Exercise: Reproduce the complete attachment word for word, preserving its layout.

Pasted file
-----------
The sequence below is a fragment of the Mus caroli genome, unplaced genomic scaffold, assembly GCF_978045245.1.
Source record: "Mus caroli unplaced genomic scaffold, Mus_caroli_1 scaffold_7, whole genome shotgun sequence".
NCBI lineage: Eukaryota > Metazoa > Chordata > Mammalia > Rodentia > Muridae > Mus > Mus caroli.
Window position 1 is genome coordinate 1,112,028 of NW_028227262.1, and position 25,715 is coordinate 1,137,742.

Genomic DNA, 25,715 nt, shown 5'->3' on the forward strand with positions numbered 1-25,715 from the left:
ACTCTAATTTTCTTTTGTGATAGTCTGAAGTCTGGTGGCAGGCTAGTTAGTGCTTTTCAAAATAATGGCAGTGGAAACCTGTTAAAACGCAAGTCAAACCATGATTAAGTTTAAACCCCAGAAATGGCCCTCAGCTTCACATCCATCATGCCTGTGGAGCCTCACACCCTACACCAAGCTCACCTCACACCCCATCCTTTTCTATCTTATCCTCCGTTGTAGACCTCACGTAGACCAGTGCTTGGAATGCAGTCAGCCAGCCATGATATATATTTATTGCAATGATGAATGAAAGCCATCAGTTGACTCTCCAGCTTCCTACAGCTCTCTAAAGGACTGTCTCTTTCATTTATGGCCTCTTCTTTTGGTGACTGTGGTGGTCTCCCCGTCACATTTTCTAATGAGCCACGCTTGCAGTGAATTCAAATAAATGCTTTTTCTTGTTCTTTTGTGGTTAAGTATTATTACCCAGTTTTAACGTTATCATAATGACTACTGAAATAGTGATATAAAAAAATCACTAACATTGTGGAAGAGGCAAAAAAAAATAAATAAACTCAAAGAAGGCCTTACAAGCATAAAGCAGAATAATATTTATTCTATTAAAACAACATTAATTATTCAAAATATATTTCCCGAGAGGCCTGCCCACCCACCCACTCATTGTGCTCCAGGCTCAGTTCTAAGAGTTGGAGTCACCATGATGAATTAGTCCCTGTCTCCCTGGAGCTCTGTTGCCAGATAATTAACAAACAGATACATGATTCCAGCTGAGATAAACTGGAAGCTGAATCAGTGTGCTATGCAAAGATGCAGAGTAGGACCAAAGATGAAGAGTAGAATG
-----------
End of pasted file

The sequence below is a fragment of the Mus caroli genome, unplaced genomic scaffold, assembly GCF_978045245.1.
Source record: "Mus caroli unplaced genomic scaffold, Mus_caroli_1 scaffold_7, whole genome shotgun sequence".
NCBI lineage: Eukaryota > Metazoa > Chordata > Mammalia > Rodentia > Muridae > Mus > Mus caroli.
Window position 1 is genome coordinate 1,112,028 of NW_028227262.1, and position 25,715 is coordinate 1,137,742.

Genomic DNA, 25,715 nt, shown 5'->3' on the forward strand with positions numbered 1-25,715 from the left:
ACTCTAATTTTCTTTTGTGATAGTCTGAAGTCTGGTGGCAGGCTAGTTAGTGCTTTTCAAAATAATGGCAGTGGAAACCTGTTAAAACGCAAGTCAAACCATGATTAAGTTTAAACCCCAGAAATGGCCCTCAGCTTCACATCCATCATGCCTGTGGAGCCTCACACCCTACACCAAGCTCACCTCACACCCCATCCTTTTCTATCTTATCCTCCGTTGTAGACCTCACGTAGACCAGTGCTTGGAATGCAGTCAGCCAGCCATGATATATATTTATTGCAATGATGAATGAAAGCCATCAGTTGACTCTCCAGCTTCCTACAGCTCTCTAAAGGACTGTCTCTTTCATTTATGGCCTCTTCTTTTGGTGACTGTGGTGGTCTCCCCGTCACATTTTCTAATGAGCCACGCTTGCAGTGAATTCAAATAAATGCTTTTTCTTGTTCTTTTGTGGTTAAGTATTATTACCCAGTTTTAACGTTATCATAATGACTACTGAAATAGTGATATAAAAAAATCACTAACATTGTGGAAGAGGCAAAAAAAAATAAATAAACTCAAAGAAGGCCTTACAAGCATAAAGCAGAATAATATTTATTCTATTAAAACAACATTAATTATTCAAAATATATTTCCCGAGAGGCCTGCCCACCCACCCACTCATTGTGCTCCAGGCTCAGTTCTAAGAGTTGGAGTCACCATGATGAATTAGTCCCTGTCTCCCTGGAGCTCTGTTGCCAGATAATTAACAAACAGATACATGATTCCAGCTGAGATAAACTGGAAGCTGAATCAGTGTGCTATGCAAAGATGCAGAGTAGGACCAAAGATGAAGAGTAGAATG